your request, it must tell you within the 90 days that additional time is

needed, why it is needed and the date by which the plan expects to

render a final decision. If your claim is denied, the plan administrator

must notify you in writing and explain in detail why it was denied. If

you receive no answer at all in 90 days -- or 180 days when an extension

of time was needed -- the claim is considered a denial and you can use

the plan's rules for appealing the denial.


     Your claim may have been denied because you are not eligible for

benefits under the plan. Perhaps you haven't been a participant long

enough, or you are not the required age. Perhaps you needed to file

additional information about your claim.   When you have been notified

that your claim has been denied, your plan administrator also must tell

you how to submit your denied claim for a full and fair review. You

have at least 60 days (the plan may provide you with more time) in

which to do this. Be sure to include all related information, particularly

any additional information or evidence, and get it to the specified person

and address.


     If review of your appeal is going to take longer than 60 days, you

must be notified in writing of the delay. Except where the review is

made by a committee or board of trustees which meets at least quarterly,

a decision on your appeal must be made within 120 days of your appeal.

    Once the final decision has been made, you must be told the reason

and the plan rules upon which the decision was based. This explanation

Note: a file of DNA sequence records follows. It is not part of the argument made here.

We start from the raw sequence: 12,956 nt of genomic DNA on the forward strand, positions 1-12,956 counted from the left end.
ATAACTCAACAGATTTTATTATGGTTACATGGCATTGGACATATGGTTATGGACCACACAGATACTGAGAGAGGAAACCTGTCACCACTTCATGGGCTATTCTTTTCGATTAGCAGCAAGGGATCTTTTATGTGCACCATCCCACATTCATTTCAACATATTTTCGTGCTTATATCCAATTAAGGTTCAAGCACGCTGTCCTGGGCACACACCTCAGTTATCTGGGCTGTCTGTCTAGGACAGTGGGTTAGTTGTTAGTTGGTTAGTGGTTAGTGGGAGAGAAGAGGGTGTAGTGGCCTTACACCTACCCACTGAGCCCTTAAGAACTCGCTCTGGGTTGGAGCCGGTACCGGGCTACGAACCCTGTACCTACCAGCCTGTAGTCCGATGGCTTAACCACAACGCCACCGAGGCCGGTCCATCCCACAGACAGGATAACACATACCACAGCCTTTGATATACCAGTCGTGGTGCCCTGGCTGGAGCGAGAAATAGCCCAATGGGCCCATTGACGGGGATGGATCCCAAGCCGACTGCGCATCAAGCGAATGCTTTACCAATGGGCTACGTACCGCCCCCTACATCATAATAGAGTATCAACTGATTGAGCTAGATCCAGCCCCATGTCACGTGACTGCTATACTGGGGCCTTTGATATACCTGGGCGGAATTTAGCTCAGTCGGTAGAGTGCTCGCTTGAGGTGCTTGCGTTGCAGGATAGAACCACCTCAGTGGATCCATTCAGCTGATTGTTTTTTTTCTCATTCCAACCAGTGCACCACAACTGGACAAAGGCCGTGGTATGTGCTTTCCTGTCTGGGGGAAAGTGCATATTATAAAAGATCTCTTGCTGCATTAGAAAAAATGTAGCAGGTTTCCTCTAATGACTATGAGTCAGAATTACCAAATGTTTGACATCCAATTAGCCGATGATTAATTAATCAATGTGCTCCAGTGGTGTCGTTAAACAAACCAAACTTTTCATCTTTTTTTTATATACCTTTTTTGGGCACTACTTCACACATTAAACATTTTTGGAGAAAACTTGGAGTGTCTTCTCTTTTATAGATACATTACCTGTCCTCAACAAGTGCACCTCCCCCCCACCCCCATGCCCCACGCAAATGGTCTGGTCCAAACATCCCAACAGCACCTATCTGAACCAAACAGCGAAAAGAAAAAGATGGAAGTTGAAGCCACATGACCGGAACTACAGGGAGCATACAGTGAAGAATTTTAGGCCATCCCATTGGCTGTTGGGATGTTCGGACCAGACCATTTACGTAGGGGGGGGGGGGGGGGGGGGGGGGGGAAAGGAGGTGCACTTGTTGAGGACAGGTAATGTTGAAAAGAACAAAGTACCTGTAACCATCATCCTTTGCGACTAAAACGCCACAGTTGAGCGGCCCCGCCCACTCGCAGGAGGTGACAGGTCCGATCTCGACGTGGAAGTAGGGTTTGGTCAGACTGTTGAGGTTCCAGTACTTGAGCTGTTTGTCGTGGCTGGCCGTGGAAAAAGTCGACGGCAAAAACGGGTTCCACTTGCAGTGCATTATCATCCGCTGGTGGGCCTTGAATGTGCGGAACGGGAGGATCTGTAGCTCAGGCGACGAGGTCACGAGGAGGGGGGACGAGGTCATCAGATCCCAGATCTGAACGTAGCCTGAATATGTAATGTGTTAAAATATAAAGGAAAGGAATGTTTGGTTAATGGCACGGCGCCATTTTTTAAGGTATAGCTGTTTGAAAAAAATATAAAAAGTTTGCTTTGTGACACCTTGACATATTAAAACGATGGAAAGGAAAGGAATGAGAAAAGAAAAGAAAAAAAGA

must be written in a manner that you can understand. If you do not

receive a notice within the waiting time, you can assume that your claim

has been denied after it was reviewed.


     If you disagree with the final decision upon appeal, you may seek

legal assistance. You also may wish to get in touch with the Department

of Labor concerning your rights under ERISA.


     By carefully reading your summary plan description and

understanding your relationship to your plan, you can be an informed

participant. So know your plan, what it requires of you, how to become

eligible for its benefits, and what steps you can take to assure that you

will receive your earned benefits.

U.S. Department of Labor

Pension and Welfare Benefits Administration

Washington, D.C. 20210


1. File claim for benefits

   with person designated

   by plan to receive claims.

   Check your benefits with

   your plan administrator.

2. Benefits approved

   payment will be made.


2. Wait for reasonable time,

   usually 90 days for outcome

   of claim If no decision and

   the plan did not extend the

   period based on special

   circumstances you may

   consider claim denied.

3. Request review of your

   claim. Explanation is

   required for a denied


4. You may file claim for full

   and fair review Be sure and

   include all related

   information, especially new

   evidence or information.

5. If appeal review will take

   longer than 60 days you must

   be notified. Generally, a

   decision must be made within

   120 days of your appeal.

6. If you have not received

   notice within time set, you

   can assume appeal denied You

   may seek legal assistance or

   you may wish to get in touch

   with the nearest PWBA office

   concerning your rights under